WSJ: Pashinyan sees no advantage in Russian military presence in Armenia

Yerevan sees no advantage in the continued presence of Russian military bases in Armenia, as Moscow failed to live up to its commitment as an ally, Armenian Prime Minister Nikol Pashinyan told the Wall Street Journal in an interview published on Oct. 25.

Armenia's rival Azerbaijan launched a military offensive last month against the ethnic Armenian enclave of Nagorno-Karabakh, which is internationally recognized as Azerbaijani territory, achieving full military victory after a day of hostilities.

Moscow failed to dissuade or stop Baku's advance even though Russian "peacekeepers" have been present in the region since the last Karabakh war in 2020. Russia is also Armenia's formal ally, as both countries are members of the Collective Security Treaty Organization (CSTO) military pact.

The military cooperation between the two nations includes Russian army garrisons in two locations on Armenian territory, as well as an airbase, Reuters said.

"These events have essentially brought us to a decision that we need to diversify our relationships in the security sphere, and we are trying to do that now," Pashinyan said in the interview.

Read also: France agrees to provide military equipment to Armenia

Armenia has been increasingly looking further west for new allies. French Defense Minister Sebastien Lecornu said earlier this week that France agreed to strengthen the Caucasian country's air defense capabilities.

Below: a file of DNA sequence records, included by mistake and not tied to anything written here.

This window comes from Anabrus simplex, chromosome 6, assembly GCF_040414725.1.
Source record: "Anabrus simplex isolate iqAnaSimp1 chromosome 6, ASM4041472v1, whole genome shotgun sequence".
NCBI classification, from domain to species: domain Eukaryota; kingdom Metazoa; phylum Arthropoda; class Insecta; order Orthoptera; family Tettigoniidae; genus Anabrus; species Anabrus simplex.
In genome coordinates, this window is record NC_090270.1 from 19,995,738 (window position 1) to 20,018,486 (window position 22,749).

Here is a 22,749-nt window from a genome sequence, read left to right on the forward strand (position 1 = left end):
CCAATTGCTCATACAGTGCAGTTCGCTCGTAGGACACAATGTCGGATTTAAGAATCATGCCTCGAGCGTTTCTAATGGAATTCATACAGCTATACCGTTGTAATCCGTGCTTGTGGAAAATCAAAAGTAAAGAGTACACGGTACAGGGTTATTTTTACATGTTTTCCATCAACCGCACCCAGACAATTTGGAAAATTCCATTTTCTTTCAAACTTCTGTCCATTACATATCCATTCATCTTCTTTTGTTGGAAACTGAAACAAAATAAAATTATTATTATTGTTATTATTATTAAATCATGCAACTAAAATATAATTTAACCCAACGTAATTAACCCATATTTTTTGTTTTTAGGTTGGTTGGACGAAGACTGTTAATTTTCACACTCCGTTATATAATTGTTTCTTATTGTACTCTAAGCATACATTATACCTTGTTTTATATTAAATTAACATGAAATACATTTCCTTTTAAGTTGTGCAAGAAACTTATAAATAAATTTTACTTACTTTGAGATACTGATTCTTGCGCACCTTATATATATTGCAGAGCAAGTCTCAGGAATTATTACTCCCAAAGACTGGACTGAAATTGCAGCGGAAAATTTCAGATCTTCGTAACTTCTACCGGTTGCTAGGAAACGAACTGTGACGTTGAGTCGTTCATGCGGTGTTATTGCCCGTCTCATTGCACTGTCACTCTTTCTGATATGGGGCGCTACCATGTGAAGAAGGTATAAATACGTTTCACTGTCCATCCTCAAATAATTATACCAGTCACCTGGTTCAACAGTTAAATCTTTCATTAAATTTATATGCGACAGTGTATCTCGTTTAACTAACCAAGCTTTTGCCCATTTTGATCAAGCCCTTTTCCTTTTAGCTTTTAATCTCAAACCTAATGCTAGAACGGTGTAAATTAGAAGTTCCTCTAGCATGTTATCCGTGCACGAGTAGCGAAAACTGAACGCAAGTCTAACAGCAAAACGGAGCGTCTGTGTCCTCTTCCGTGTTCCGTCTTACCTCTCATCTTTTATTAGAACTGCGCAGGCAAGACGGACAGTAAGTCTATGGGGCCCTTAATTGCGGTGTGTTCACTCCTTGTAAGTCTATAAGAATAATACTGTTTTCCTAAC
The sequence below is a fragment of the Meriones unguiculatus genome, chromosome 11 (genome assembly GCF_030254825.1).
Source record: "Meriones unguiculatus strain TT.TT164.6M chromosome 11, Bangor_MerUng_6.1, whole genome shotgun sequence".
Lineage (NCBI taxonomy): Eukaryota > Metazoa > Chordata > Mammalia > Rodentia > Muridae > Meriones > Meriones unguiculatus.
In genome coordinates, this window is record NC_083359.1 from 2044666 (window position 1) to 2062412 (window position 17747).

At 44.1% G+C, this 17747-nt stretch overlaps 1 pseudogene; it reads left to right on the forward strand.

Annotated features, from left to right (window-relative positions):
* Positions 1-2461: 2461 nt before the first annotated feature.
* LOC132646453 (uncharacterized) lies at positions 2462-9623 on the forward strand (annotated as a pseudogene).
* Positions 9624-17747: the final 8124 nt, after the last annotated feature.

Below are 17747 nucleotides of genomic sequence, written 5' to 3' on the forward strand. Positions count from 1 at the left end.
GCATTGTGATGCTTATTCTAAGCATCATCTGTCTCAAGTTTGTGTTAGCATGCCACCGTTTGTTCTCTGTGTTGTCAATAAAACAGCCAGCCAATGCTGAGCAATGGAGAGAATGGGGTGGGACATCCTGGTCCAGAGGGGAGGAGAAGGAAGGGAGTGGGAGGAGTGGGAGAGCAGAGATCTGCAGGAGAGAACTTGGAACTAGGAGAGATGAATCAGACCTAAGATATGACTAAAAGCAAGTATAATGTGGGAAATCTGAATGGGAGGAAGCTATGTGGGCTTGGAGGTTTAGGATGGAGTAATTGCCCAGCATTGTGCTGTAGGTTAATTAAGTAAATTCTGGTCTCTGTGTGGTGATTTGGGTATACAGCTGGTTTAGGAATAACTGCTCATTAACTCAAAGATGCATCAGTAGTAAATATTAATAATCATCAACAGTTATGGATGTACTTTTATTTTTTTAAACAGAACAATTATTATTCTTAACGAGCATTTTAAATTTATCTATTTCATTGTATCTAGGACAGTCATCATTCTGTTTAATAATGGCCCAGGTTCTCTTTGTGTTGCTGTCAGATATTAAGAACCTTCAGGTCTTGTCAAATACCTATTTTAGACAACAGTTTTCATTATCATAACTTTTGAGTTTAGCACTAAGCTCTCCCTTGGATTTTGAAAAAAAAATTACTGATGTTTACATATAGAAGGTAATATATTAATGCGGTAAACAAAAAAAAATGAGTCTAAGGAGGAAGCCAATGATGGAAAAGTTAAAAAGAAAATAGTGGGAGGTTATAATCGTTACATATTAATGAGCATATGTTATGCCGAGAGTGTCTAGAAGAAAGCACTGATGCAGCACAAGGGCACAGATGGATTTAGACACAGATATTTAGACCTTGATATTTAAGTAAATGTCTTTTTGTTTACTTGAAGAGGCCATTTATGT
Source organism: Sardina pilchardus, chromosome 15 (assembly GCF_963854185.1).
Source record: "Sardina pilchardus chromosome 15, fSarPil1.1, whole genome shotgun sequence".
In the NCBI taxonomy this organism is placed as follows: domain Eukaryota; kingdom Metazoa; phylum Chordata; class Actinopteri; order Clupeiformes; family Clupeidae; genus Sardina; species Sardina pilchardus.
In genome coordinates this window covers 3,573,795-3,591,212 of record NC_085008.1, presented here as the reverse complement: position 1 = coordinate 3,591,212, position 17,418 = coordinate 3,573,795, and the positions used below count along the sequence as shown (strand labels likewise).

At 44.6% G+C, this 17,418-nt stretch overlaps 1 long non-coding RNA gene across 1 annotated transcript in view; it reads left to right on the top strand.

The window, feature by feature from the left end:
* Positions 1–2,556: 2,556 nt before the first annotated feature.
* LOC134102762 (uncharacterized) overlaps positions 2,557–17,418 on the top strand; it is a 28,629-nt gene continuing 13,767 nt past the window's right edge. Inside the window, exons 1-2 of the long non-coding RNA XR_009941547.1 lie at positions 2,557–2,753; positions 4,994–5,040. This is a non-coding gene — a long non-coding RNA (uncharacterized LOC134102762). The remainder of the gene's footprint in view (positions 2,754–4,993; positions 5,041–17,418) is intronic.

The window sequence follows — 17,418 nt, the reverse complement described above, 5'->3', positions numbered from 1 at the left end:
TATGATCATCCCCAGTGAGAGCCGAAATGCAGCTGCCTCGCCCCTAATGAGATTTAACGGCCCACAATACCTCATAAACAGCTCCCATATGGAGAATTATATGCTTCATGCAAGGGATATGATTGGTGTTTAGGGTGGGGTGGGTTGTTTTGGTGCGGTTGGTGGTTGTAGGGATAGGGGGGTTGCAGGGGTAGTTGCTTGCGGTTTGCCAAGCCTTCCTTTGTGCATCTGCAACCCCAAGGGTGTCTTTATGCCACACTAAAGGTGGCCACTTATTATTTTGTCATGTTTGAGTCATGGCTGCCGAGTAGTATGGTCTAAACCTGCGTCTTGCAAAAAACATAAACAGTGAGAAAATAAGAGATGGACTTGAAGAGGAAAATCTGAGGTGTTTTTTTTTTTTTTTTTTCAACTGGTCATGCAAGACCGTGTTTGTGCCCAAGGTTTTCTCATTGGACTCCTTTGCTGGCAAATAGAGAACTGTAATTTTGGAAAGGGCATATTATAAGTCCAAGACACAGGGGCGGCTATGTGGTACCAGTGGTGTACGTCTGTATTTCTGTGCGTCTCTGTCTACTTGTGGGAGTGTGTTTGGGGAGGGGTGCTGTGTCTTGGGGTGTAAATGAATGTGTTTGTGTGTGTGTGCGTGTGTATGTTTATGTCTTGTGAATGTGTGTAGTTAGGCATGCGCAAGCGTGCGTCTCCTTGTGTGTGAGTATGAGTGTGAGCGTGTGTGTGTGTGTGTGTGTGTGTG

Pashinyan's steps sparked have ire in Russia. An unnamed Russian official told the state news agency TASS that the Armenian leadership is "trying to turn Armenia into Ukraine No. 3... and Pashinyan is taking leaps and bounds along the path of Volodymyr Zelensky."

In his speech in the European Parliament on Oct. 17, the Armenian head of government noted that not only did Yerevan's allies decline to fulfill their security obligations, but they also attempted to "subvert Armenia's democracy and sovereignty." He stopped short of naming a specific country, however.

Yerevan may need more reliable partners soon. Western leadership is reportedly growing worried that Azerbaijan may not satisfy itself with Karabakh and might try to conquer parts of Armenia in the coming months to create a land bridge with Turkey, the Journal said.

Read also: Russia’s ‘peacekeeper’ act crumbles as Azerbaijan overwhelms Nagorno-Karabakh

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